Not available
Hörmann, Sandra
2019
German
Universitätsbibliothek der Ludwig-Maximilians-Universität München
Hörmann, Sandra (2019): Antizipative Anpassung von Griffkräften während des Hebens von Alltagsgegenständen bei Gesunden und nach unilateraler Hirnschädigung. Dissertation, LMU München: Faculty of Medicine
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Abstract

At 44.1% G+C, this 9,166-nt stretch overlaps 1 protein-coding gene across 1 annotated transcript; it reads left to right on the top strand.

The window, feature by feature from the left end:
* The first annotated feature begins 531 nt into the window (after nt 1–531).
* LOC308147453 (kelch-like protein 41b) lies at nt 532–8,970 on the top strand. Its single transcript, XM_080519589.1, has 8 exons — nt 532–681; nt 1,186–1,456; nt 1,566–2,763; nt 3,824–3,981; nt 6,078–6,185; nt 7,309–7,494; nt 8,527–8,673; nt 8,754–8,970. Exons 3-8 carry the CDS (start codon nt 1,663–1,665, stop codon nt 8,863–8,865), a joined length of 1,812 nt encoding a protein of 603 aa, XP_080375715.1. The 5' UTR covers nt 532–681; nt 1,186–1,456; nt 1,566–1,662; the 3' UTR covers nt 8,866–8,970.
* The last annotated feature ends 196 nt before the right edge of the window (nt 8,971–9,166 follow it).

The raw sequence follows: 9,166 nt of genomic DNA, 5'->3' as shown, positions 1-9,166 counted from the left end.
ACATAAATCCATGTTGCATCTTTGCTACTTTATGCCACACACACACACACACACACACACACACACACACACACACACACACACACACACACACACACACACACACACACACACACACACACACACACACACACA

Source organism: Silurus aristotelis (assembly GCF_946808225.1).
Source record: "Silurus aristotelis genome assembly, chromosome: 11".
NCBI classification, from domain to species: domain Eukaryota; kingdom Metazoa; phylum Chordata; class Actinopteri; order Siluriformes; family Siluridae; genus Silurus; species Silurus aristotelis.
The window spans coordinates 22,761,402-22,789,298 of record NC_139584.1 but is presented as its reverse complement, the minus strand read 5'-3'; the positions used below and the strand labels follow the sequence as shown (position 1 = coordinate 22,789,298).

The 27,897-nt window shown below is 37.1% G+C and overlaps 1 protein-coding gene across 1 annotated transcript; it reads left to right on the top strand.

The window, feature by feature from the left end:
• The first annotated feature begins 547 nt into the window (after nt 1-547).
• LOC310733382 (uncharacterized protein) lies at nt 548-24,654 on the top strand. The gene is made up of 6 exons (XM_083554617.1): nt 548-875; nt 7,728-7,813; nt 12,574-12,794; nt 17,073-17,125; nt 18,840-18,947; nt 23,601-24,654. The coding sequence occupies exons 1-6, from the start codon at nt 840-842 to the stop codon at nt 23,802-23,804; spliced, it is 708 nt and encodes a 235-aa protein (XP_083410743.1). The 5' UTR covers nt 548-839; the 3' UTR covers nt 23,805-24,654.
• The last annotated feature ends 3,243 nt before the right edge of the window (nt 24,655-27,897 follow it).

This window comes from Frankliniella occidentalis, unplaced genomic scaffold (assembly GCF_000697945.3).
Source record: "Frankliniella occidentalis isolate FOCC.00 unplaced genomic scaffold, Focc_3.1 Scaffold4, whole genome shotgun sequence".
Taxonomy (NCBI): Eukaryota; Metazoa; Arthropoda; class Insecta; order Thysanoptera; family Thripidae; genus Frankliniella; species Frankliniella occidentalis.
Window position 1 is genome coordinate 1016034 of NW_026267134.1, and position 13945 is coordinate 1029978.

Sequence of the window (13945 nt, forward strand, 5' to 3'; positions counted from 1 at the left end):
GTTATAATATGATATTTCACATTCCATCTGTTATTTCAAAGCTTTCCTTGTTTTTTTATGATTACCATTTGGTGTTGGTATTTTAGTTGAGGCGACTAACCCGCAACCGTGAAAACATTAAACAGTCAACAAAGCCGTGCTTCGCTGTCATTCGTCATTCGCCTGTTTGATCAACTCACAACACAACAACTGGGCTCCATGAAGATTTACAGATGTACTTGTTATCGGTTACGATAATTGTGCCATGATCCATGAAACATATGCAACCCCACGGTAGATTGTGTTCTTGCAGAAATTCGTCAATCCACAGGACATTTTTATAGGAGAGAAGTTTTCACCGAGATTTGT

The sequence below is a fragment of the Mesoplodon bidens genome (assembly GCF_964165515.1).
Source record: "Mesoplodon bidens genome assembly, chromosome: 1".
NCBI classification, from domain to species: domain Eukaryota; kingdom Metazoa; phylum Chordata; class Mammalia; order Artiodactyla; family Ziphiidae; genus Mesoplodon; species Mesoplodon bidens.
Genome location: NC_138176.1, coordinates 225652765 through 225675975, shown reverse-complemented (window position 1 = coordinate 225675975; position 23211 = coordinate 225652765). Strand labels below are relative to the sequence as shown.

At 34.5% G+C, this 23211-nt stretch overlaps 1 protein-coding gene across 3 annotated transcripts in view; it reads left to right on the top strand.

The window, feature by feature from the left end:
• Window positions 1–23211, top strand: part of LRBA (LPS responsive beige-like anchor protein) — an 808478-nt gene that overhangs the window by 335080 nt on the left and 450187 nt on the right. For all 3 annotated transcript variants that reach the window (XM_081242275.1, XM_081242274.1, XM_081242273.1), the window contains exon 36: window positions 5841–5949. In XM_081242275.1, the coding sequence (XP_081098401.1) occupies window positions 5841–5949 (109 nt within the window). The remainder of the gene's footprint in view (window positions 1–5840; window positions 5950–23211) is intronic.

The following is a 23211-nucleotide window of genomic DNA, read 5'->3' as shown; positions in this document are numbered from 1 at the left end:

The aim of this dissertation was to investigate anticipatory grip force scaling when lifting everyday objects. Previous studies were mostly restricted to lifting and grasping of neutral objects. In this study participants lifted everyday objects when grip force was registered. Our routine of everyday life is dominated by object manipulation. The ability to estimate objects properties and anticipate the grip force to grasp and lift the object promotes smooth and efficient object manipulation. We investigated anticipatory grip force scaling when lifting everyday objects in two different samples: healthy subjects (study 1) and patients with unilateral brain damage after stroke (study 2). While the first study reveals basic principles of grip force scaling in healthy Young adults, the second study evaluates the effects of brain damage. For this purpose, different objects of everyday life with a wide range of weight were handled. In study 1 eleven healthy subjects lifted 12 objects under two different conditions. In the first trial, the objects were wrapped with paper to obscure the identity of the objects. Grip force was measured by force sensors taped on the fingertips. In addition, load force was measured by the means of a scale. Data from the first lift under the unwrapped condition confirmed that participants anticipated an object’s weight and scaled their grip force correspondingly. The maximum grip force rate at the force increase phase was identified as the most reliable measure to verify that object weight was predicted. Other force measures like maximum load force rate were not as reliable, they were scaled to object weight also when object identity was not known. Variability and linearity of the relationship between grip force and weight improved during the lifting, assumably with the help of sensory information. A second and third trial with the same object in a separate block did not refine the accuracy of the grip force scaling. The aim of study 2 was to investigate whether left brain damage impairs anticipatory force scaling when lifting everyday objects. Therefore, we examined 26 patients with unilateral brain damage (16 with left brain damage, ten with right brain damage) and 21 healthy control subjects. Different tests, like pantomime of familiar tool-use and imitation of meaningless hand postures, assessed 27 limb apraxia. The objects were equal to the first study, once again grip force was measured with the help of sensors taped on the fingertips. Again, the maximum grip force rate thought to be the most reliable parameter for anticipatory grip force scaling was determined. Regression analysis showed a clear deficit of anticipatory grip force scaling for the group with left- hemisphere stroke. The group with stroke of the right hemisphere yielded non impaired force scaling compared with the control group. Lesion-analyses indicate that stroke in the left inferior frontal gyrus (IFG) and the premotor cortex (PMC) causes the described deficits. Interestingly, these are the same structures which are associated with object manipulation. Further, significant correlations of impaired anticipation with limb apraxia scores were found. However, also dissociations between the tests of limb apraxia und impaired grip force anticipation emerged, which implicates independent processes. Summarized, our findings implicate that the underlying neural substrate is not restricted to a single region; rather it may rely on the intact left hemisphere network. Overlapping is presumably explained as the left hemisphere dominantes tool use either.